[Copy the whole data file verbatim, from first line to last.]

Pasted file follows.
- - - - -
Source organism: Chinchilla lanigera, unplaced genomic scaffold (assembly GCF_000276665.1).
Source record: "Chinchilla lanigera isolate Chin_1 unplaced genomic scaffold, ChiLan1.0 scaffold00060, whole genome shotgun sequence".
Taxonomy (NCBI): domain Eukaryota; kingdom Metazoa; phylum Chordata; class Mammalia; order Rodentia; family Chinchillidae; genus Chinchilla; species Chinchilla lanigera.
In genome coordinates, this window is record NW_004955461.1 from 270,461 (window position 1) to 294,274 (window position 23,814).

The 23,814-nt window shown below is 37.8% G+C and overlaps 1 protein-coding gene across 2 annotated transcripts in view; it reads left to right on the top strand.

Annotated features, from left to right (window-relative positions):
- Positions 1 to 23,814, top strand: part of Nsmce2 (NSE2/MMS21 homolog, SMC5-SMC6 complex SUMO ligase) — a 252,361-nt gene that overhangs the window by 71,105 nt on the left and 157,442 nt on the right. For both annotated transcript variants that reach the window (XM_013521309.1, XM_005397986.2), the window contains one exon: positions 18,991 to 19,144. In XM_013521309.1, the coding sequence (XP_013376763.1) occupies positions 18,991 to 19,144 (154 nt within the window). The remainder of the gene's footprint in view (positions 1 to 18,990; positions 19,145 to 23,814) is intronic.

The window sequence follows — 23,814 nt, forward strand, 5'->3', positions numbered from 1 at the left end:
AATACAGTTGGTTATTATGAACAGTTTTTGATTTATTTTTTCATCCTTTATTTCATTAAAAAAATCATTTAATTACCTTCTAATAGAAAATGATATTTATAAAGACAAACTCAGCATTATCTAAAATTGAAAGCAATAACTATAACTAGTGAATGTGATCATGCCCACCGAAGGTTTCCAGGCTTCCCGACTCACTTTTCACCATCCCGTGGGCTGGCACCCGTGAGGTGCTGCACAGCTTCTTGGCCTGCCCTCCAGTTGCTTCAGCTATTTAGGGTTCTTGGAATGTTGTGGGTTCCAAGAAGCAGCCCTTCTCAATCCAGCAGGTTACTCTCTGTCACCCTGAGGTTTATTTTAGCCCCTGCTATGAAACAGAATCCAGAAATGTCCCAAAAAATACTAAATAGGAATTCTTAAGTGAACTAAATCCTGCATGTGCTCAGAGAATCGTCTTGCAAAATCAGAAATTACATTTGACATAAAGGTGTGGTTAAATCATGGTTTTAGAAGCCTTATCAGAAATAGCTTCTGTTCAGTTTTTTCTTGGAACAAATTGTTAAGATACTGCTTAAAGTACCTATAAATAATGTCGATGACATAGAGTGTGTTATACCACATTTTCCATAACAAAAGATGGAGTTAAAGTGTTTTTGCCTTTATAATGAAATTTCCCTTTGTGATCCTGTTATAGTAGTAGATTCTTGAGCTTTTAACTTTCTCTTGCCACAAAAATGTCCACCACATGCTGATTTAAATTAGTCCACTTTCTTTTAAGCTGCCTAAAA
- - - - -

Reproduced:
Source organism: Chinchilla lanigera, unplaced genomic scaffold (assembly GCF_000276665.1).
Source record: "Chinchilla lanigera isolate Chin_1 unplaced genomic scaffold, ChiLan1.0 scaffold00060, whole genome shotgun sequence".
Taxonomy (NCBI): domain Eukaryota; kingdom Metazoa; phylum Chordata; class Mammalia; order Rodentia; family Chinchillidae; genus Chinchilla; species Chinchilla lanigera.
In genome coordinates, this window is record NW_004955461.1 from 270,461 (window position 1) to 294,274 (window position 23,814).

The 23,814-nt window shown below is 37.8% G+C and overlaps 1 protein-coding gene across 2 annotated transcripts in view; it reads left to right on the top strand.

Annotated features, from left to right (window-relative positions):
- Positions 1 to 23,814, top strand: part of Nsmce2 (NSE2/MMS21 homolog, SMC5-SMC6 complex SUMO ligase) — a 252,361-nt gene that overhangs the window by 71,105 nt on the left and 157,442 nt on the right. For both annotated transcript variants that reach the window (XM_013521309.1, XM_005397986.2), the window contains one exon: positions 18,991 to 19,144. In XM_013521309.1, the coding sequence (XP_013376763.1) occupies positions 18,991 to 19,144 (154 nt within the window). The remainder of the gene's footprint in view (positions 1 to 18,990; positions 19,145 to 23,814) is intronic.

The window sequence follows — 23,814 nt, forward strand, 5'->3', positions numbered from 1 at the left end:
AATACAGTTGGTTATTATGAACAGTTTTTGATTTATTTTTTCATCCTTTATTTCATTAAAAAAATCATTTAATTACCTTCTAATAGAAAATGATATTTATAAAGACAAACTCAGCATTATCTAAAATTGAAAGCAATAACTATAACTAGTGAATGTGATCATGCCCACCGAAGGTTTCCAGGCTTCCCGACTCACTTTTCACCATCCCGTGGGCTGGCACCCGTGAGGTGCTGCACAGCTTCTTGGCCTGCCCTCCAGTTGCTTCAGCTATTTAGGGTTCTTGGAATGTTGTGGGTTCCAAGAAGCAGCCCTTCTCAATCCAGCAGGTTACTCTCTGTCACCCTGAGGTTTATTTTAGCCCCTGCTATGAAACAGAATCCAGAAATGTCCCAAAAAATACTAAATAGGAATTCTTAAGTGAACTAAATCCTGCATGTGCTCAGAGAATCGTCTTGCAAAATCAGAAATTACATTTGACATAAAGGTGTGGTTAAATCATGGTTTTAGAAGCCTTATCAGAAATAGCTTCTGTTCAGTTTTTTCTTGGAACAAATTGTTAAGATACTGCTTAAAGTACCTATAAATAATGTCGATGACATAGAGTGTGTTATACCACATTTTCCATAACAAAAGATGGAGTTAAAGTGTTTTTGCCTTTATAATGAAATTTCCCTTTGTGATCCTGTTATAGTAGTAGATTCTTGAGCTTTTAACTTTCTCTTGCCACAAAAATGTCCACCACATGCTGATTTAAATTAGTCCACTTTCTTTTAAGCTGCCTAAAA